Scientists from the USA, Australia and the United Arab Emirates have found that ice holes in Antarctic ice are formed mainly due to powerful warm air currents.

Such processes are intensifying and have a serious impact on the ecology of the planet.

This is reported in the journal Science Advances.

The researchers focused their attention on the Weddell Sea polynyas in the Southern Ocean near Antarctica.

The term "polynya" came to geographical science from the Russian language.

They designate a huge, temporarily open sea space, surrounded by ice.

In the Weddell Sea, giant polynyas tens of thousands of square kilometers in size appear every few years in winter, and then disappear again.

For the first time, researchers were able to prove that air "rivers" - streams of warm humid air that come to Antarctica from South America and melt ice - take an active part in the formation of such phenomena.

The last time such flows led to the appearance of a polynya in late winter - early spring 2017 (from mid-August to mid-September).

  • Polynya in the eastern Weddell Sea in September 2017

  • NASA

Study co-author Kyle Mattingly of Rutgers University (USA) noted that "polynyas have a strong impact on the physical and ecological processes in the Southern Ocean."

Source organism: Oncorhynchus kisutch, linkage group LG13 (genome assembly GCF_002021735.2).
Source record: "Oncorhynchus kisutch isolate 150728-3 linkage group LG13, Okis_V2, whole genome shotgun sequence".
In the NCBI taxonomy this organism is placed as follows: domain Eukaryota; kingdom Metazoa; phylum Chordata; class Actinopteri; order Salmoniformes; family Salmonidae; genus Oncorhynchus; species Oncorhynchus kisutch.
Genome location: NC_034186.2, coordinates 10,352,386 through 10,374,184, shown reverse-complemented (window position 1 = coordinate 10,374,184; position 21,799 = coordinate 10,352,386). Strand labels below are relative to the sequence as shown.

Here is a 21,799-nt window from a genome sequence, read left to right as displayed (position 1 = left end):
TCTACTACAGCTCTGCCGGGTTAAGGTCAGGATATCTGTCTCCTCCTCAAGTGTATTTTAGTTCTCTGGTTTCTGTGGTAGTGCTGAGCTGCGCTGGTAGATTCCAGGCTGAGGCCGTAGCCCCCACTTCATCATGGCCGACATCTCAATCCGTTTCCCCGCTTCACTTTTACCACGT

According to him, they act as giant "windows" in the sea ice, releasing huge amounts of heat from the ocean into the atmosphere, which changes the circulation of sea currents in the region and around the world.

“They also influence the timing and strength of phytoplankton (algal) blooms, which are the backbone of the marine food web.

Our research paves the way for a better understanding of climate variability and change in this region, ”said Mattingly.

As a result, the ice cover of West Antarctica is melting, which contributes to a rise in the level of the World Ocean, experts say.

Research results have shown that these processes have accelerated in the 21st century.

And if the entire Antarctic ice sheet melted, the water would rise by about 60 m. This would lead to flooding and inundation of densely populated coastal areas around the world.

The researchers note that with the predicted climate change in the future, air "rivers" will appear more often, and their length, width and impact on the ecosystem of the region will increase.

Scientists believe that the study of such processes will become an important part of future global environmental research.